Frequently Asked Questions
What is the difference between the organ donation and tissue donation?
Heart, lungs, liver, kidneys and pancreas are organs. An organ donor is a brain dead individual, whose life functions are maintained mechanically. The tissue type of the organ donor and the organ recipient must match as closely as possible. Tissues that can be transplanted are for example the cornea and the sclera of the eye, heart valves, bone, tendons, cartilage and skin. The tissue donor may be a living or a deceased person. In addition, some of the organ donors may be accepted as tissue donors. All the tissues mentioned above may be procured from a deceased person. A living donor may donate bone tissue in conjunction with a hip procedure, for example, where prosthesis is replacing the donated tip of the femur. An amniotic membrane, which is the innermost membrane of the amniotic sac, may be donated during a planned cesarean section. Tissue allografts do not typically cause rejection reactions and thus the tissue transplantations are easy to carry out from one tissue donor to one or more tissue recipients.
How could I become a donor?
The best way to bring up your desire to act as a tissue donor is to sign an organ donor card that is available in the pharmacies, hospitals and stores. It is good to carry the card in your wallet, for example, so that it is with you at all times. The wish of becoming a tissue and organ donor should also be mentioned to your family members and other relatives so that they are aware of your wishes.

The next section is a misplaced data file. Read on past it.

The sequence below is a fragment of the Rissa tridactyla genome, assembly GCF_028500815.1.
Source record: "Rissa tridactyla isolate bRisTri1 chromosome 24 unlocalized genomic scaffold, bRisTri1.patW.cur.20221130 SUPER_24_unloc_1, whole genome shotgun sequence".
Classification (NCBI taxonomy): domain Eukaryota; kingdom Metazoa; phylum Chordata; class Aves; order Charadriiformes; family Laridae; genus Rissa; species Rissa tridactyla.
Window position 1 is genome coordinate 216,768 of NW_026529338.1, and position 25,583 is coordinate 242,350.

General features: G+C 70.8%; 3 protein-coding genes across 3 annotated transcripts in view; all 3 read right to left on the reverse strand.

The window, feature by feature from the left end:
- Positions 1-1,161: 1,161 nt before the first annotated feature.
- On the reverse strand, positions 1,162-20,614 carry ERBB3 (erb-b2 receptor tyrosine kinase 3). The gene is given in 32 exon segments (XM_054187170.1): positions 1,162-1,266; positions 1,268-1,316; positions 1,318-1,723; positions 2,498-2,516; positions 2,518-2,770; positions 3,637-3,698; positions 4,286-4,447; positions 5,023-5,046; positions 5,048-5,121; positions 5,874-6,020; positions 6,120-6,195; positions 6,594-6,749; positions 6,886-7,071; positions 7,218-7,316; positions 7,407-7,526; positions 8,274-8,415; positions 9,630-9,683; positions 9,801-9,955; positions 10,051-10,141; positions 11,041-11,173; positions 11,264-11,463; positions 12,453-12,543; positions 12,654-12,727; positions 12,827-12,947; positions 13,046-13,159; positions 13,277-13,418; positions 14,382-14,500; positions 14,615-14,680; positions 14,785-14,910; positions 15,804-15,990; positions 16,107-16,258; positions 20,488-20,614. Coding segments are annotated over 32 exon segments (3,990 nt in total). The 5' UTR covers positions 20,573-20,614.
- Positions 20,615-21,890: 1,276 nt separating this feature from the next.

What if my family is against me being a tissue donor?
The best way to ensure that your wishes are heard is to receive accurate information about the tissue donations, to make a personal decision about it and inform your loved ones of your choice. It is also good to always carry the tissue donor card with you.
Is there a compensation for tissue donations?
No. The law regulates the tissue institution activities and all tissue donations are done without compensation. The tissue bank is also a non-profit institution that is allowed to charge only for their own expenses in handling and distributing the tissues.
What does a non-profit institution do with the proceeds received from supplying the tissues?
Procurement, storing, and processing of tissues costs. Similarly, the testing of the donors to ensure the safety of the tissues causes expenses. All these expenses are covered with the proceeds received from supplying the tissues.
How is the tissue donor tested?
All tissue donors are tested by lab tests in accordance with the EU directives to ensure the safety of the tissue donations.
May I be a tissue donor, if I have a disease of some kind?
All tissue donors will be evaluated to verify their suitability to be a tissue donor. Because of the exacting exclusion criteria, some of the tissue donors will have to be turned down. All illnesses are not a barrier for tissue donation, but you don’t need to be aware of these things. The tissue coordinators at Regea evaluate each donor individually.
May the recipient know who the donor was?
No. Everyone involved in the tissue bank operations are bound by confidentiality.